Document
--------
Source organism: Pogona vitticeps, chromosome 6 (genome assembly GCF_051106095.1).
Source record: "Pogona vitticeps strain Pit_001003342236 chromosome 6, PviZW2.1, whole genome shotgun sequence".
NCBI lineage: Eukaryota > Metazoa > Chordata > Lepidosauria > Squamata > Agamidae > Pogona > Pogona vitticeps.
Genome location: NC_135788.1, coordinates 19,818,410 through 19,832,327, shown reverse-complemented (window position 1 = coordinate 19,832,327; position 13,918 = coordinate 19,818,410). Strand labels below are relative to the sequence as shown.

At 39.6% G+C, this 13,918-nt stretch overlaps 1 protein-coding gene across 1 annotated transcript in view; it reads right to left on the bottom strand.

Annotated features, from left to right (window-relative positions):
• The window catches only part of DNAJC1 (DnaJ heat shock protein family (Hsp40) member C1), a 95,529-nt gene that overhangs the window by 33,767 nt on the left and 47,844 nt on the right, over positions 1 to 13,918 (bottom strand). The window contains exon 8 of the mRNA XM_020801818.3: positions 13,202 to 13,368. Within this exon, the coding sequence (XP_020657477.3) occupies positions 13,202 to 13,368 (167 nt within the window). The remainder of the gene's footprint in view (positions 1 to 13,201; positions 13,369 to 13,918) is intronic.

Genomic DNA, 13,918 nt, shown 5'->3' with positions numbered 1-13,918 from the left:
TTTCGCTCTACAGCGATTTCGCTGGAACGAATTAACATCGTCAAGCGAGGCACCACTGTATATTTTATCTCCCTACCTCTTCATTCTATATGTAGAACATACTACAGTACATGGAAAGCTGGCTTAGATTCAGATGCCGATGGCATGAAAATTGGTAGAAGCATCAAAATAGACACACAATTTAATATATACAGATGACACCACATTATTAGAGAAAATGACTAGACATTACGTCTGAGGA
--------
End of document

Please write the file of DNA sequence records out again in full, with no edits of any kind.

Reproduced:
Source organism: Pogona vitticeps, chromosome 6 (genome assembly GCF_051106095.1).
Source record: "Pogona vitticeps strain Pit_001003342236 chromosome 6, PviZW2.1, whole genome shotgun sequence".
NCBI lineage: Eukaryota > Metazoa > Chordata > Lepidosauria > Squamata > Agamidae > Pogona > Pogona vitticeps.
Genome location: NC_135788.1, coordinates 19,818,410 through 19,832,327, shown reverse-complemented (window position 1 = coordinate 19,832,327; position 13,918 = coordinate 19,818,410). Strand labels below are relative to the sequence as shown.

At 39.6% G+C, this 13,918-nt stretch overlaps 1 protein-coding gene across 1 annotated transcript in view; it reads right to left on the bottom strand.

Annotated features, from left to right (window-relative positions):
• The window catches only part of DNAJC1 (DnaJ heat shock protein family (Hsp40) member C1), a 95,529-nt gene that overhangs the window by 33,767 nt on the left and 47,844 nt on the right, over positions 1 to 13,918 (bottom strand). The window contains exon 8 of the mRNA XM_020801818.3: positions 13,202 to 13,368. Within this exon, the coding sequence (XP_020657477.3) occupies positions 13,202 to 13,368 (167 nt within the window). The remainder of the gene's footprint in view (positions 1 to 13,201; positions 13,369 to 13,918) is intronic.

Genomic DNA, 13,918 nt, shown 5'->3' with positions numbered 1-13,918 from the left:
TTTCGCTCTACAGCGATTTCGCTGGAACGAATTAACATCGTCAAGCGAGGCACCACTGTATATTTTATCTCCCTACCTCTTCATTCTATATGTAGAACATACTACAGTACATGGAAAGCTGGCTTAGATTCAGATGCCGATGGCATGAAAATTGGTAGAAGCATCAAAATAGACACACAATTTAATATATACAGATGACACCACATTATTAGAGAAAATGACTAGACATTACGTCTGAGGA